Playing Mantis relaunched Johnny Lightning in 1994; it became the first line of 1/64-scale models to be successfully marketed to adults. Others were first to market: Matchbox and Majorette both previously launched adult-oriented lines, with varying degrees of success. But Playing Mantis-era Johnny Lightning models traded on childhood nostalgia before the competition. The initial models were patterned after Topper’s early output— designed to tug at the heart strings of grown-up baby boomer kids who remembered the originals. In an era when plastic parts replaced metal to save weight and costs, Johnny Lightning proudly featured a die-cast metal body and chassis. They even had an accelerator loop molded into the chassis. The new castings did not use original Topper tooling, they used paint rather than the multipart mirror finish (though some models were plated), and they rolled on conventional axles without bushings, but the style and feel were straight out of 1969. Even the packaging resembled the original ’60s blistercard.
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A sample of the Classic Gold line from 2002.
Some changes were made to enhance collectibility. Models now came with individually serialized plastic pogs, marking each model as a limited edition. (Later, as technology developed, serial numbers would be printed directly on the chassis.) Lowe also directed a quantity of “bonus” White Lightning chase-cars, a randomly inserted bonus in some cases, to be made and distributed—beating Mattel’s “Treasure Hunt” concept to market—thus creating the chase-car market in the die-cast world. Johnny Lightning cars retailed for $2.99, as a premium product demanded premium pricing.
They were a hit. The revived Topper-era models were quickly followed up by a line of muscle cars, which blew up the Johnny Lightning name among the greater car-enthusiast community. Plymouth Superbirds, Hemi ‘Cudas, Chevelle SSs, and Boss Mustangs, all painted in factory-appropriate colors, with correct stripes, and press-in Cragar SS-style mags that hid the ends of the crimped axles, drove grownup collectors wild. A collector’s club was established, along with a quarterly newsletter, which offered “insider” news and previews of upcoming models in those pre-internet days. Special models given out exclusively at Toy Fair trade events were made available through the club newsletter, and other exclusive models followed. All of it was designed to give collectors a ready-made collectible die-cast car that spoke to their own nostalgic yearnings.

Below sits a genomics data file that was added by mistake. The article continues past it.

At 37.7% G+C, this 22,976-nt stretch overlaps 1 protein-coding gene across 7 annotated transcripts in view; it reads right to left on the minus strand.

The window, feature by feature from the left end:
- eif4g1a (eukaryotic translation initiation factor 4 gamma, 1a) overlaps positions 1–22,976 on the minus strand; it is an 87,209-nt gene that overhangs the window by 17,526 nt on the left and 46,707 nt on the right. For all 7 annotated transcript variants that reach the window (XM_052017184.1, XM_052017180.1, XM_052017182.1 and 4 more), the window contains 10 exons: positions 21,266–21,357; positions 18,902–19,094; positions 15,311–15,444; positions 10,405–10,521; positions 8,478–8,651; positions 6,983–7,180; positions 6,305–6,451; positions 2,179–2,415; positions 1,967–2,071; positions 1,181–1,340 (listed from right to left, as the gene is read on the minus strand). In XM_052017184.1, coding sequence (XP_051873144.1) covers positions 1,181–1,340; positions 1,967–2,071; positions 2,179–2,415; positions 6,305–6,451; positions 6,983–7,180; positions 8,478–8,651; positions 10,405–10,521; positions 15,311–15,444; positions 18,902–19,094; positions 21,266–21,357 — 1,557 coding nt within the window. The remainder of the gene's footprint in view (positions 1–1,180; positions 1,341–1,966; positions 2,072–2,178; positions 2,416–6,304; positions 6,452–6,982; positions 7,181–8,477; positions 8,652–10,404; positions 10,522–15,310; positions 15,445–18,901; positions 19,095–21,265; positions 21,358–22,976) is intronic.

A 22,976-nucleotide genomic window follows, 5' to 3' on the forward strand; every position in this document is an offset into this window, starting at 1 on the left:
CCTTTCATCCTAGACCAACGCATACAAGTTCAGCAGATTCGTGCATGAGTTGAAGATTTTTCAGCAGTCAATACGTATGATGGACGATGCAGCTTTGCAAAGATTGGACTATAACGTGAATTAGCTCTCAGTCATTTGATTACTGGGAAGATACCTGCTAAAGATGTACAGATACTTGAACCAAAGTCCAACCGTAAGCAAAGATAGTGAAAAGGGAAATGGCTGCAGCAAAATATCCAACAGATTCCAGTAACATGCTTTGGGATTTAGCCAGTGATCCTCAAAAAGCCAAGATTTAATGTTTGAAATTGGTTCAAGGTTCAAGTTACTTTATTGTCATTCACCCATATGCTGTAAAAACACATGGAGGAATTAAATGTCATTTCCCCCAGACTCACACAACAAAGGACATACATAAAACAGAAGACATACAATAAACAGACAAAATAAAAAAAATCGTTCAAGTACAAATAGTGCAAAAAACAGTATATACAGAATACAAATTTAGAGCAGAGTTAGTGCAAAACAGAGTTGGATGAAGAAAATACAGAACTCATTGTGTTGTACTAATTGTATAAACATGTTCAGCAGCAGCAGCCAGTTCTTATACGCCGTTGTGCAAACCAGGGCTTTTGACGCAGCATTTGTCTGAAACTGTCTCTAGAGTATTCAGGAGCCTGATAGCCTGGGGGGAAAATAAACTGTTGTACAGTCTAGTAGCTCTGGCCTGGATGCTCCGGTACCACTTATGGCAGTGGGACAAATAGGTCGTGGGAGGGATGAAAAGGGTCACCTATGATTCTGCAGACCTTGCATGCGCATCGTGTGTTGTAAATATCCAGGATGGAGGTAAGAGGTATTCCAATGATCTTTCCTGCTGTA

New series were developed. Dragsters USA, with vintage funny cars in correct livery. The Indianapolis 500 Champions Collection, which paired a race car and Indy Pace Car from the same year in a single package. The Tom Daniel-themed Wacky Winners. A Corvette series. Mustangs. Mopars. Street rods. Police cars. James Bond cars. VWs. A military series. Johnny Lightning models ran the gamut. Dozens of new models appeared every year, in an era when Hot Wheels was content to introduce one or two new castings per month.
In 2005, Lowe sold Playing Mantis to RC2 Corporation, which already owned Racing Champions die-cast (along with Ertl, plus the AMT model kit brand). RC2 was later renamed Learning Curve, which reflected its growing line of kid-oriented products, from baby baths to Thomas the Tank Engine toys; the Johnny Lightning brand continued for another half-dozen years, introducing controversial changes, including a switch to plastic chassis on new tools. In 2011, TakaraTomy, Japan’s largest toy maker, purchased Learning Curve, and laid all of its die-cast brands to rest in 2013.
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Original Topper-era Johnny Lightning packaging (left) and Playing Mantis’ 1994 issue (right).
By then, Lowe had gotten back into the small-scale automobile world with his new company, Round 2, and had repurposed the long-moribund AutoWorld name (formerly a hobby-themed mail-order catalog) to market slot cars. Eventually, the world of 1/64-scale die-cast cars came calling, and beyond the eponymous line of die-cast cars, he also resurrected both the Johnny Lightning and Racing Champions brands. (Round 2 is also reissuing vintage AMT and MPC model kits through select hobby venues.) All of the tooling is still owned by TakaraTomy, but the trademarks belong to Lowe and Round 2. Models with the Johnny Lightning imprint have been appearing at stores and hobby shops nationwide since 2015. The new releases are triggering a wave of nostalgia for a brand that was already built on nostalgia; older releases are widely available on the secondary market. It’s not every brand that can make collectors feel that way.
Original story published in Hemmings